It’s harvest season; large combines are making short work of picking, husking and shelling millions of acres of this year’s corn crop. That shelled corn is stored in large concrete elevators and steel grain bins throughout farm country.

But before combines arrived in the 1950s most of the crop was stored as cob corn in a corn crib. A crib has slats in the walls allowing air to circulate and dry the corn so it won’t mold.

Take a trip through the countryside – especially where smaller farms once thrived – and it won’t take long to spot a corn crib. They come in all shapes and sizes. Some are double corn cribs joined by a large roof with storage space between. Others are free-standing. Some are circular structures with the sides enclosed in wire mesh; sometimes snow fence was used.

Our farm had a wooden corn crib that was long and narrow, built upon sandstone rocks used as footings. One of my earliest chores as a youngster was feeding the chickens. That involved filling a pail with ears to take into the nearby chicken coop. Sometimes I would just throw the cobs on the floor. Other times I would shell the cobs by hand until my thumb would start to blister.

Before my time, corn was processed by a corn sheller located next to the grain bins in the barn’s upper loft. The sheller was powered by a belt that ran off an old Ford tractor. The corn was used to feed the cows. We also had an antique hand-cranked corn sheller that was used for smaller jobs.

The corn crib was no longer used after a silo was built in 1975. We at one time would grind the entire corn cob and blow it into the silo, where it became high-moisture feed. There was no reason to store corn cobs anymore so the corn crib was torn down.

The key to storing any corn is in kernel moisture, ranging from as much as 35 percent for corn silage to 20 percent for picking cobs. The cribs are designed to allow air to flow around the cobs, continuing the drying without mold.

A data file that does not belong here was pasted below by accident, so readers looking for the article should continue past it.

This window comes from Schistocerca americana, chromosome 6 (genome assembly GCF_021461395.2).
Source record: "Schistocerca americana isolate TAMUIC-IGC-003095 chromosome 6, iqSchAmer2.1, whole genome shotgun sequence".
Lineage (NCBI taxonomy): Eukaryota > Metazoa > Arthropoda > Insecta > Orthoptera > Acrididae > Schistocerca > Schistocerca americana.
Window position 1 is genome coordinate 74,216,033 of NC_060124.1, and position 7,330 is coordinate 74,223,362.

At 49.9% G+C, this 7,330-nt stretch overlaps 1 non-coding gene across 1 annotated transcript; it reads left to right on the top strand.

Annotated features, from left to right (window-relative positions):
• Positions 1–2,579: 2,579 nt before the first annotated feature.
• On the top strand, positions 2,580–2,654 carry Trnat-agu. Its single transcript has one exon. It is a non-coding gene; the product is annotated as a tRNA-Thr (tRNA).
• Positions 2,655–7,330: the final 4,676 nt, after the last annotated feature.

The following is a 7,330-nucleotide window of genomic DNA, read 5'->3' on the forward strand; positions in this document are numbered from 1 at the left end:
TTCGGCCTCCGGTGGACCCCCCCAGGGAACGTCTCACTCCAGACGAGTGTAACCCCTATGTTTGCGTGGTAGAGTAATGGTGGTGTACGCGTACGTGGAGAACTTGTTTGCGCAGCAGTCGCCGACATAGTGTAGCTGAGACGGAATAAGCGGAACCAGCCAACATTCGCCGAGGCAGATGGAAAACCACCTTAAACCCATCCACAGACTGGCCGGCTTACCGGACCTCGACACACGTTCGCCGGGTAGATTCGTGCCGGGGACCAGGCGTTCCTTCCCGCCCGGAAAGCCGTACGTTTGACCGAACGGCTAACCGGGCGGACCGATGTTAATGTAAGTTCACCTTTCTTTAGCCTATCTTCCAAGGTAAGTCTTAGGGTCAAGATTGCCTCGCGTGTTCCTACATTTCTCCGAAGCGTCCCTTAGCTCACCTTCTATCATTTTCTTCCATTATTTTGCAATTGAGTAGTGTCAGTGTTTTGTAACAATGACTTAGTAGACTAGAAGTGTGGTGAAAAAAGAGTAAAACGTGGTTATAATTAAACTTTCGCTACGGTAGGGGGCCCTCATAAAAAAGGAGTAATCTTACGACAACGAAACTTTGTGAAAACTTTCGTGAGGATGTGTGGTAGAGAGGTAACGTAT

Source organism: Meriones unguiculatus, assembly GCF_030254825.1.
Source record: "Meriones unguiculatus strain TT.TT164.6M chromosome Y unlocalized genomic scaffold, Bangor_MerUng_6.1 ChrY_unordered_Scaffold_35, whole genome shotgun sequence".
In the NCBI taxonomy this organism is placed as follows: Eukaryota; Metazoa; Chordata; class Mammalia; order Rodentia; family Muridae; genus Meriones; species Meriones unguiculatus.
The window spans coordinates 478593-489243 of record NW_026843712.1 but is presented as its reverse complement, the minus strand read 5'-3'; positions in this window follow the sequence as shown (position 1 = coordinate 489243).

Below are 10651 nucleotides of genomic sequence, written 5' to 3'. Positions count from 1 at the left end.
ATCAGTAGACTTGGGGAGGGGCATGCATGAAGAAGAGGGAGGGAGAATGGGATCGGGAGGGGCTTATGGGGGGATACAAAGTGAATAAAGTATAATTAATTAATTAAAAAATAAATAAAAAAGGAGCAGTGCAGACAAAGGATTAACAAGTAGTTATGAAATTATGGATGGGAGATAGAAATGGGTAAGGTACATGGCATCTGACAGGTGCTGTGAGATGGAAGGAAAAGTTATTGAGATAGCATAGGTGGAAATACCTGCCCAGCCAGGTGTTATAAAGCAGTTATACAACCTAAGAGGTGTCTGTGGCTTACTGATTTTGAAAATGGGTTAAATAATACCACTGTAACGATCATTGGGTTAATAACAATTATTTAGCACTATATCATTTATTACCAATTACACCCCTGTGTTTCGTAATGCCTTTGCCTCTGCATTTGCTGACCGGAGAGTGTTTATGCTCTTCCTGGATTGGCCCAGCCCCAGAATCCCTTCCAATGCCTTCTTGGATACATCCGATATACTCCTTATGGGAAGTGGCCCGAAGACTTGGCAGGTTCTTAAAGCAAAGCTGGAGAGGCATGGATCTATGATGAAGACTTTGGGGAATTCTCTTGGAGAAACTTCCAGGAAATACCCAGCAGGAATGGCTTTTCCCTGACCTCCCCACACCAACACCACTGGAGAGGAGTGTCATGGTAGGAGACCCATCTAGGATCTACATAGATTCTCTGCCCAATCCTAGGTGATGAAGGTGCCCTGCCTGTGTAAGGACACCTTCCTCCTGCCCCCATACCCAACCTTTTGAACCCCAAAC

The wet and cool spring that delayed corn planting this year along with recent colder weather has left many corn fields with greater moisture content. Combining corn that is too wet requires additional mechanical drying, which adds additional cost.

An even-more-ancient form of corn harvesting is still used by some smaller farmers. Corn shocks – where stalks of corn are tied together to be stood upright in the field – are then fed to livestock.

Corn cribs are still used by some farmers. A neighbor of mine – Edwin Borntreger – recently built a new corn crib. The crib is long and narrow, enclosed by a roof and with wire-mesh sides. The innovative part of the corn crib is the elevator that runs underneath. Corn can be pushed through several holes in the floor. It’s then carried by the elevator to one end of the crib where it can be dropped into another elevator for loading.

I’ve also seen corn cribs used for storing firewood – a great way to keep rain off the wood while still exposing it to air for drying. My great-uncle Vilas Steine would at one time fill his corn crib with wood every year – which he did well into his 80s.

But for the most part corn cribs are going the way of silos, disappearing from the rural landscape. They are reminders of a bygone era.

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Chris Hardie and his wife, Sherry, raise sheep, cattle, pigs – and chickens! – on his great-grandparents’ Jackson County farm. Nominated for a Pulitzer Prize in 2001, he is a former member of the Wisconsin Freedom of Information Council and past president of the Wisconsin Newspaper Association. Email with comments.